Slick hair, popped collar, and a damn nice cape

(Dracula is portrayed with slicked-back hair, an upturned collar, and a long cape. He boasts that this makes him look damned good when compared to his opponent.)

While you've got less taste than an Anne Rice cake!

(Rice cakes are tasteless crackers made of baked puffed rice. Anne Rice is an American author of gothic fiction, who is perhaps best known for her series of novels, The Vampire Chronicles. Thus, Dracula says Vlad is as bland as both a rice cake and any of Anne Rice's books, especially when compared with himself.)

Your rhymes are empty, like I leave vascular systems!

(Dracula calls Vlad's raps empty like he leaves his victims' blood vessels empty when he feeds on them.)

I'd grant you the privilege of being Dracula's victim,

(Dracula says that being his victim should be considered a privilege. However...)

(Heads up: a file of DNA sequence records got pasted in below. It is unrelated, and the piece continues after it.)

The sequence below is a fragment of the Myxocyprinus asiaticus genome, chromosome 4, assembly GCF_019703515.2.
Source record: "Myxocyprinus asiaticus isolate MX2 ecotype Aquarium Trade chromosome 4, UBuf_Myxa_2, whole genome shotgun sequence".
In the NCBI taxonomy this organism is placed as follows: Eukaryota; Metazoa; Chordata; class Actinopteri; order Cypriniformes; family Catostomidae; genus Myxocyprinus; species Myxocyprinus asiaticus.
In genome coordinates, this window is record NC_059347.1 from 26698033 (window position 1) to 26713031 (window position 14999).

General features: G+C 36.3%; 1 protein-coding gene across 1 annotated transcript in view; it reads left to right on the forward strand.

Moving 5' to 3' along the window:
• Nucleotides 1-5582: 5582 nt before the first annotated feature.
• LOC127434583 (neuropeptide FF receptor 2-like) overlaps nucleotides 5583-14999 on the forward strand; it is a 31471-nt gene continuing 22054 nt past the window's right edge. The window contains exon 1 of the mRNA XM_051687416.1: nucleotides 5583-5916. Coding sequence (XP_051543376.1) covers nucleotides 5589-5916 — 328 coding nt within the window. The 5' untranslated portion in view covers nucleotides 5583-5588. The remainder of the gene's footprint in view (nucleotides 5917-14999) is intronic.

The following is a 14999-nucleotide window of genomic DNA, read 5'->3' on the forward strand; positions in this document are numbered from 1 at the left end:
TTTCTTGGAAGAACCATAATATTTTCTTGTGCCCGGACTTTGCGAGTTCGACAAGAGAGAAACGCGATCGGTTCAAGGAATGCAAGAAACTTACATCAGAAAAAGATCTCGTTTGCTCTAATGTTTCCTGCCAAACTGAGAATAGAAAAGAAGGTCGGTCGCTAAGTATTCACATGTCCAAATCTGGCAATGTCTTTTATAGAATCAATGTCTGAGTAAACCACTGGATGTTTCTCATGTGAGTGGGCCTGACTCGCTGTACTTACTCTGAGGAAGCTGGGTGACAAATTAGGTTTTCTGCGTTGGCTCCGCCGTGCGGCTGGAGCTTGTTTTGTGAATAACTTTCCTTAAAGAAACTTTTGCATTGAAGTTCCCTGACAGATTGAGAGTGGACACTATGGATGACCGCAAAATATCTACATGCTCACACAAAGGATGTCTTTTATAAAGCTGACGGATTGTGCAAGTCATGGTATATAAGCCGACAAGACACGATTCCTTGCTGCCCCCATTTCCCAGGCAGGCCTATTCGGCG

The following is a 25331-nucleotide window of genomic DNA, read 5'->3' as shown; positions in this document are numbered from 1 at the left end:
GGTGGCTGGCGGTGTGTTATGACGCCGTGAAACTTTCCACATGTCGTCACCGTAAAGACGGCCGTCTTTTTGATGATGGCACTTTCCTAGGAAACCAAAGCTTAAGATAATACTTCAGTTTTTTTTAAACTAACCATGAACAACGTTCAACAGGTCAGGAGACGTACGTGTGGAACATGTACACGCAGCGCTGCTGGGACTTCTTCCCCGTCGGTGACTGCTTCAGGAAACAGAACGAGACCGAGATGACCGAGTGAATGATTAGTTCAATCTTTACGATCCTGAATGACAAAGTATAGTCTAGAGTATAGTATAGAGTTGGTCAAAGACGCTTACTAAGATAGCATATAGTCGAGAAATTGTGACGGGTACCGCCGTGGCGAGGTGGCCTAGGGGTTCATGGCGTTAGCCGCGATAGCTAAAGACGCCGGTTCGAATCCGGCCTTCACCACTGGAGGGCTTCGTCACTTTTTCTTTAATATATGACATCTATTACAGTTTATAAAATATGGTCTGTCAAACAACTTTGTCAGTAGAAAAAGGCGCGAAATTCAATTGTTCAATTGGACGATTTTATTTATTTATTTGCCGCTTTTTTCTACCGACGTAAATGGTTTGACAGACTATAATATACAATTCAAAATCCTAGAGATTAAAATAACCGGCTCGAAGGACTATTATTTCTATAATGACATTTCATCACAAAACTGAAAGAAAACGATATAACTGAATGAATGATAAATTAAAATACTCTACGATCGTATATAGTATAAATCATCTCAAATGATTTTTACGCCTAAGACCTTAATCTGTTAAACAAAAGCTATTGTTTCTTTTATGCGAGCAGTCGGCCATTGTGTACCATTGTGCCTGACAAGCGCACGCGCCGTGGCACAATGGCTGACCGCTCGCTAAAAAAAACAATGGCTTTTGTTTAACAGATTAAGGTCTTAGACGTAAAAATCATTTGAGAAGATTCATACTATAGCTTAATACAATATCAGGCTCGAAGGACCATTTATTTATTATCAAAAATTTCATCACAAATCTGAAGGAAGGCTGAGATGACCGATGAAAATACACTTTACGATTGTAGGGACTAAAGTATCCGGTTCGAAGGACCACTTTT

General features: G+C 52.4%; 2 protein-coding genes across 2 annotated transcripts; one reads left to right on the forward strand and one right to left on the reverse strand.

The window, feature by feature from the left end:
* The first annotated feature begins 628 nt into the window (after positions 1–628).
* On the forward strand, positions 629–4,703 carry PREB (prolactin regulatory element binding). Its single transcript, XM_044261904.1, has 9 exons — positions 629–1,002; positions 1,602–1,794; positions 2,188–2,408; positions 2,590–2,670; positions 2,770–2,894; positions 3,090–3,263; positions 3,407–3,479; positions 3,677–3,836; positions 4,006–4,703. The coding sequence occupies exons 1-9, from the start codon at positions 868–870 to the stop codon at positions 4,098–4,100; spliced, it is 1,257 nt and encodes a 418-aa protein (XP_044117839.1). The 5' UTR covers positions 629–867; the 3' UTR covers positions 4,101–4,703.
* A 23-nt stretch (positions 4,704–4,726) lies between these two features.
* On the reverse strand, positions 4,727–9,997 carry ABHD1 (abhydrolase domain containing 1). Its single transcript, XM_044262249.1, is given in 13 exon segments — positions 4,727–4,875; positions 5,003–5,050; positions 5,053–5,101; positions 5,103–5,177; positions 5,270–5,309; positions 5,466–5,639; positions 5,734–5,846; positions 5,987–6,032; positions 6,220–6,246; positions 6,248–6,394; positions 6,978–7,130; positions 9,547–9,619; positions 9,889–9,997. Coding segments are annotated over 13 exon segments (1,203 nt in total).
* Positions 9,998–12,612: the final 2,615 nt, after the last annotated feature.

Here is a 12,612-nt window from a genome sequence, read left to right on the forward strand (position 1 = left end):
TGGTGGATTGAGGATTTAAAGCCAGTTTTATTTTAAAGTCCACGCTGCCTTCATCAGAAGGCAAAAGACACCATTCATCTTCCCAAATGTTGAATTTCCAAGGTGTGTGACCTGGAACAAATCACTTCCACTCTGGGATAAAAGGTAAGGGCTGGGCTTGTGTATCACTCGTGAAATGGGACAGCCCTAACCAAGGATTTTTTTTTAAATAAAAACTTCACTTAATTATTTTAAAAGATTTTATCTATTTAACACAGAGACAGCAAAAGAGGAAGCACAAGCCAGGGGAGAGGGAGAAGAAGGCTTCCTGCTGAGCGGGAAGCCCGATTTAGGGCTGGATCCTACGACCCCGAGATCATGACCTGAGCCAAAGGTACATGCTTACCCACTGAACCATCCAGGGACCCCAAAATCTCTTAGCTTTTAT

But the thought of biting you makes me get nauseous!

(...Dracula admits that the thought of biting Vlad in the neck would make him sick because...)

You don't look like the type that's keen on neck washes!

(...Vlad appears to be a person who does not bathe. The act of washing one's neck was a traditional preparation for being executed by decapitation. Vlad died during combat and was eventually decapitated.)

Vlad the Impaler:

Did you shapeshift those punchlines? 'Cause they mist!

(Vlad makes a pun on how vampires can shapeshift into mist to say that all of Dracula's disses missed him.)

Your skill's like your reflection: it doesn't exist!

(Vampires are known to have no reflection. Vlad claims Dracula has no skill, just like his reflection.)

I'll turn your taint to a 'tis, when I put a stick through ya!

(Taint and 'tis are shortened versions of "it ain't" and "it is". Taint is also a slang term for the perineum, the area between the genitals and anus. Essentially, Vlad is going impale this area, "creating" a new "anus".)

Haven't seen a sucker this soft, since Bunnicula!